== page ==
From Kindergarten 1 Teacher, Linda Butler: Young children are fascinated with heroes and people who help others. The K1 class was immediately interested in learning more about Dr. Martin Luther King, Jr.’s life and work. They asked relevant questions and wanted to know more about King as a boy and as a man. We attended the Lower School assembly where facts about Dr. King’s life and the story My Brother Martin by Christine King Farris were shared. In our classroom, we learned more about Dr. King through a very simple felt board story. The felt board story tells of Dr. King’s dream and delivers the message that Dr. King wanted people of all colors to work and play together peacefully. The children were fascinated and concerned that black children and white children could not go to school together. Although our class is not racially diverse, the children could understand that segregation applied to teachers as well. It upset the children that black teachers were not allowed to teach white children. We talked about how Dr. King helped to change that law. Later, everyone in our class drew an observational portrait of Dr. King, some of which are pictured above. The children’s drawings represent the man well. We didn’t stop there. A few days later, we learned that Stradine, our Physical Education teacher, and other Park friends were on the Civil Rights trip to learn more about Dr. Marin Luther King, Jr. We exchanged emails with the group to wish them well and ask questions about their experiences. We are looking forward to a visit from the students who traveled down south soon. We will continue to refer to Dr. King’s work and think about what we can do to make the world a better place.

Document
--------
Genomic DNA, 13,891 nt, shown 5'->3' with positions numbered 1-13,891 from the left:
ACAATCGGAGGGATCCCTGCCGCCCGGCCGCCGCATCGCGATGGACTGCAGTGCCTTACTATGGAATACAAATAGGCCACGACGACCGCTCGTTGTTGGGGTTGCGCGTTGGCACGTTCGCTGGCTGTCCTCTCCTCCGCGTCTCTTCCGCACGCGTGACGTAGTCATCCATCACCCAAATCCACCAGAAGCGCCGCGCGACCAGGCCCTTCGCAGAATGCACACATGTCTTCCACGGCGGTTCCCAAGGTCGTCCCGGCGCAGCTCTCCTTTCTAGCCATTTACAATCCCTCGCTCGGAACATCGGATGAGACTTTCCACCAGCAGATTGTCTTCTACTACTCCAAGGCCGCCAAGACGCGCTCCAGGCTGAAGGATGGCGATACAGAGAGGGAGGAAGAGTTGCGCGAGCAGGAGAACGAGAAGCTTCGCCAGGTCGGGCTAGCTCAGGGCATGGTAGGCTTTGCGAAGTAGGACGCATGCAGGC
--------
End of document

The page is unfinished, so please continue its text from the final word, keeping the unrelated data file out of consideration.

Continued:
From Jenn Lauder, First Grade teacher: If you’ve walked by the First Grade pod on a recent Friday morning, you might think you’d been transported to a 1960s-era Civil Rights rally. The three classes have become enamored with two protest songs, “We Shall Overcome” and “If You Miss Me at the Back of the Bus,” and they sing out with such gusto that passersby can’t help but stop to listen: “If you miss me at the back of the bus, and you can’t find me nowhere, come on up to the front of the bus, and I’ll be riding up there.”
Opening the Middle School MindMuhammad Ibn Arabi, the 12th century philosopher from Al-Andalus (currently Spain), conveyed his profound belief in diversity and in seeing the world through all lenses, with a poem:
My heart has grown capable of taking on all forms:
A pasture for gazelles, a convent for Christians
A temple for idols, a Kaaba for the pilgrim
A table for the Torah, a book for the Koran
My religion is love.
Whichever the route love’s caravan shall take,
That path shall be the path of my faith.
Respect for diversity is hardly a new concept, and yet the difficulty of honoring different perspectives remains one of our greatest challenges today. And just how difficult is it to comprehend another’s perspective, to walk in another’s shoes, to advocate for causes that aren’t inherently our own? Extremely!
Kids-becoming-adults develop awareness and sensitivity to others in a few ways:
1) by exposure to new paradigms of thinking
2) by immersion into often-uncomfortable situations or dialogue